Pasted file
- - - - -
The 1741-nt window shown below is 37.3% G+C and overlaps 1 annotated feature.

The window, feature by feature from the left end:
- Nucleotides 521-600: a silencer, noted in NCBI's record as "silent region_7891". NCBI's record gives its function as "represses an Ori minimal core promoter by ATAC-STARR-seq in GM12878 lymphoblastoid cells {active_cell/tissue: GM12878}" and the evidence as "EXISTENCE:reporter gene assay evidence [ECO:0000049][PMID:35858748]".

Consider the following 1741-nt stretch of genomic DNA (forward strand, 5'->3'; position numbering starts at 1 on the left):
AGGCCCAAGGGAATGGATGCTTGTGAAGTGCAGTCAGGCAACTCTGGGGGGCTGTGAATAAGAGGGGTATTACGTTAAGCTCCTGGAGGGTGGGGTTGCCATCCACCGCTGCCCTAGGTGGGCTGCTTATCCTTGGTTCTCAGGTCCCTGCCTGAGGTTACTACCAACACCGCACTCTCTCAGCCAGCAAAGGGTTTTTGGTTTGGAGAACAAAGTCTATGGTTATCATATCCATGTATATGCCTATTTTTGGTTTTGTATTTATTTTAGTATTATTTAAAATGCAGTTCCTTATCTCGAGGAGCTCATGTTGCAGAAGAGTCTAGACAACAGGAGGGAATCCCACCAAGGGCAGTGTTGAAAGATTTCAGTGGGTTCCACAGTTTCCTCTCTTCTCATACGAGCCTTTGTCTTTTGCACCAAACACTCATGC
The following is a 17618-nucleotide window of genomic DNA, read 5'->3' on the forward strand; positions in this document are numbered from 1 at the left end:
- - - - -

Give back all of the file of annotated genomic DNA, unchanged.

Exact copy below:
The 1741-nt window shown below is 37.3% G+C and overlaps 1 annotated feature.

The window, feature by feature from the left end:
- Nucleotides 521-600: a silencer, noted in NCBI's record as "silent region_7891". NCBI's record gives its function as "represses an Ori minimal core promoter by ATAC-STARR-seq in GM12878 lymphoblastoid cells {active_cell/tissue: GM12878}" and the evidence as "EXISTENCE:reporter gene assay evidence [ECO:0000049][PMID:35858748]".

Consider the following 1741-nt stretch of genomic DNA (forward strand, 5'->3'; position numbering starts at 1 on the left):
AGGCCCAAGGGAATGGATGCTTGTGAAGTGCAGTCAGGCAACTCTGGGGGGCTGTGAATAAGAGGGGTATTACGTTAAGCTCCTGGAGGGTGGGGTTGCCATCCACCGCTGCCCTAGGTGGGCTGCTTATCCTTGGTTCTCAGGTCCCTGCCTGAGGTTACTACCAACACCGCACTCTCTCAGCCAGCAAAGGGTTTTTGGTTTGGAGAACAAAGTCTATGGTTATCATATCCATGTATATGCCTATTTTTGGTTTTGTATTTATTTTAGTATTATTTAAAATGCAGTTCCTTATCTCGAGGAGCTCATGTTGCAGAAGAGTCTAGACAACAGGAGGGAATCCCACCAAGGGCAGTGTTGAAAGATTTCAGTGGGTTCCACAGTTTCCTCTCTTCTCATACGAGCCTTTGTCTTTTGCACCAAACACTCATGC
The following is a 17618-nucleotide window of genomic DNA, read 5'->3' on the forward strand; positions in this document are numbered from 1 at the left end: